Japan quake kills 18; aftershocks strike fear
Tens of thousands of fearful residents in the rural Niigata prefecture spent the night in evacuation centers or outdoors after the initial quake with a magnitude of 6.8 hit at 5:56 p.m. on Saturday.
As daylight broke, the full scale of the damage to the area, some 150 miles north of Tokyo, became evident.
Roads buckled, a bullet train was derailed, and many landslides hit the largely mountainous region.
Aerial pictures on television showed that a mudslide had engulfed houses, roads and cars in the small village of Yamakoshi, cutting off some about 600 residents.
TV showed soldiers in khaki uniforms trying to rescue a mother and a son trapped in a house wrecked by a landslide, using chain saws to cut their way through the rubble.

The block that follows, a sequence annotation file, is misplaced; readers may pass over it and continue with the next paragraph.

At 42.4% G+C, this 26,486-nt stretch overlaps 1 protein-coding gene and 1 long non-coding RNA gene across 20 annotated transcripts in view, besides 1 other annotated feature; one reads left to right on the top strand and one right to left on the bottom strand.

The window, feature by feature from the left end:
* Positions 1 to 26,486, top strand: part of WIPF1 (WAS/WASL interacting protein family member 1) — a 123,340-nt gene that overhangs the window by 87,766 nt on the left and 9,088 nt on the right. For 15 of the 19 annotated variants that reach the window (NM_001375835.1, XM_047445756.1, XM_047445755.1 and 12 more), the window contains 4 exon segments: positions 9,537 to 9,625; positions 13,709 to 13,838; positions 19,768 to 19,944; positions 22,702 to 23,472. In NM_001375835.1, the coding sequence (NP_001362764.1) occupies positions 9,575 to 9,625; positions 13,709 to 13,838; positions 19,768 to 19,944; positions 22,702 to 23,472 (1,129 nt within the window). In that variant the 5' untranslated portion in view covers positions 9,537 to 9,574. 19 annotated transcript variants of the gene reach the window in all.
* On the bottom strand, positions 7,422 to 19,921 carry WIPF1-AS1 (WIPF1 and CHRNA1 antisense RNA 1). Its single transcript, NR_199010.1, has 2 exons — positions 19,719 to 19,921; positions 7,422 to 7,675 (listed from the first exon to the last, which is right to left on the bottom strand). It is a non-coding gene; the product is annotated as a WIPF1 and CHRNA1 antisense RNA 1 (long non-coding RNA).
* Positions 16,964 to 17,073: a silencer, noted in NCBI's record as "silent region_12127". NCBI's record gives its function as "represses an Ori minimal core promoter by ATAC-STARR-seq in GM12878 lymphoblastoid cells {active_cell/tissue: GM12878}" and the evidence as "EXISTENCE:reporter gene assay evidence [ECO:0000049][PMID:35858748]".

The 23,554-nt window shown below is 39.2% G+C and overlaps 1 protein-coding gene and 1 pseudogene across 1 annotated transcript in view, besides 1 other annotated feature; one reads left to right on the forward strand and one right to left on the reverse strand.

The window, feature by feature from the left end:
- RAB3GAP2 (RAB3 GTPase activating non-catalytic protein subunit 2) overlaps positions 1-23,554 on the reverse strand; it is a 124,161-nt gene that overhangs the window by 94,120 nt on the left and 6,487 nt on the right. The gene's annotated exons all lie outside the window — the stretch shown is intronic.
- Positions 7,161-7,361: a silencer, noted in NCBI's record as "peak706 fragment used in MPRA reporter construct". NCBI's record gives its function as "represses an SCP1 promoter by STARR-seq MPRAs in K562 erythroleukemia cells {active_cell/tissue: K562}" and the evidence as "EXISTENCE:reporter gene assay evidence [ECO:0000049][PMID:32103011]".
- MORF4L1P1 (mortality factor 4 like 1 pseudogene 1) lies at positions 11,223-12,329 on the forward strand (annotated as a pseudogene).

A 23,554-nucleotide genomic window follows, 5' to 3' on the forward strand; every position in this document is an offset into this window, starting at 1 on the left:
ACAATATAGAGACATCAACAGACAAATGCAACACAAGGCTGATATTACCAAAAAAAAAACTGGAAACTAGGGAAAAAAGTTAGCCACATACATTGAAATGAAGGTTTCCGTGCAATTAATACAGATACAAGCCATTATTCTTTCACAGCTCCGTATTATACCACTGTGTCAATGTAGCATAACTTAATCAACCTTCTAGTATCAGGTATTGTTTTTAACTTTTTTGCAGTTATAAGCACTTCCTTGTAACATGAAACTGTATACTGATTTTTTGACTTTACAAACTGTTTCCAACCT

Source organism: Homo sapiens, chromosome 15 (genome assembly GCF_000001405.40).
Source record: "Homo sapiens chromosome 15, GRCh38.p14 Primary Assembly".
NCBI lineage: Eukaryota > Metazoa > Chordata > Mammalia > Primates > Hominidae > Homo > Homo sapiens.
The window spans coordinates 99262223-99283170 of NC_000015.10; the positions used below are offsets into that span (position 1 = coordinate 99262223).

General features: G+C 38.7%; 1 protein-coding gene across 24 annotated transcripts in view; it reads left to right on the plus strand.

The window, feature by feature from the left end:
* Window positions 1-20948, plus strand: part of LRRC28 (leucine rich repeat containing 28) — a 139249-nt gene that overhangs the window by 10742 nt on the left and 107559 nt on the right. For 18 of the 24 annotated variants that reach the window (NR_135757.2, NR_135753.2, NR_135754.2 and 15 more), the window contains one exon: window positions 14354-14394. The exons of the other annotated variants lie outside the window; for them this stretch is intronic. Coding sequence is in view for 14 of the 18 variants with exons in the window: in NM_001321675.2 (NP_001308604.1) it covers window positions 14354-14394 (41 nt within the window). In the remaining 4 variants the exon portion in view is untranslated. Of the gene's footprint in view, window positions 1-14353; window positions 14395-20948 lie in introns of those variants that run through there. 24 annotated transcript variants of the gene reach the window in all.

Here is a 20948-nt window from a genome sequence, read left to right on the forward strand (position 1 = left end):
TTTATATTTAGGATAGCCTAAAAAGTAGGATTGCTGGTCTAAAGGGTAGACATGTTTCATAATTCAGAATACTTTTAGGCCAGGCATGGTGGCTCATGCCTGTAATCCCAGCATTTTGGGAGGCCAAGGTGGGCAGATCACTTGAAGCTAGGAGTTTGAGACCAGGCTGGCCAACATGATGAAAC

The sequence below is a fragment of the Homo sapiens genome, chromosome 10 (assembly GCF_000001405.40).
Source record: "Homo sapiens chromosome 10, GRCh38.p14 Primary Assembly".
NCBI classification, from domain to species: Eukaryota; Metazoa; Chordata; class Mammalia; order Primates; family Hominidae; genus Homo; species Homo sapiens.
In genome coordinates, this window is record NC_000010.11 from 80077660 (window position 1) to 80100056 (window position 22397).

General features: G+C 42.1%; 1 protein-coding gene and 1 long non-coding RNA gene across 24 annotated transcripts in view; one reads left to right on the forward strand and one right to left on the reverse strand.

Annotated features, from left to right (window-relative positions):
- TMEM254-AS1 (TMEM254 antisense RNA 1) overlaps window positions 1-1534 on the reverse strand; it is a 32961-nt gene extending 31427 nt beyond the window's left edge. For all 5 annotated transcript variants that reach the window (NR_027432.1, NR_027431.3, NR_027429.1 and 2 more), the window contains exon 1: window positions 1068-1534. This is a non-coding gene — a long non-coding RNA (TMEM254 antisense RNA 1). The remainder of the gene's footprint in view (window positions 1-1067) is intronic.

In the city of Ojiya, the apparent scene of much of the damage, a large area of land under a rail line had caved in, forming a crater-like hole and leaving train tracks dangling.
Elsewhere, the lopsided leading carriage of a bullet train rested on the side of its track, the first derailment since the high-speed service was introduced 40 years ago.
Eight carriages of the train derailed, but there were no injuries, a Transport Ministry official said.
"We are desperately in need of food, water and blankets for the local residents," said an official in Ojiya, which has a population of 40,000.
The quake knocked out power and phone services to at least 278,000 homes and water and gas services were disrupted.
Many residents huddled under blankets in schools and other temporary shelters while some spent the night outside or in cars as temperatures fell to around 41 degrees Fahrenheit.
More than 240 aftershocks that could be felt by humans had struck since the initial quake, the Meterological Agency said, and officials warned of further strong tremors.
The quake and aftershocks shook buildings in Tokyo but there were no reports of any injuries or major damage in the capital.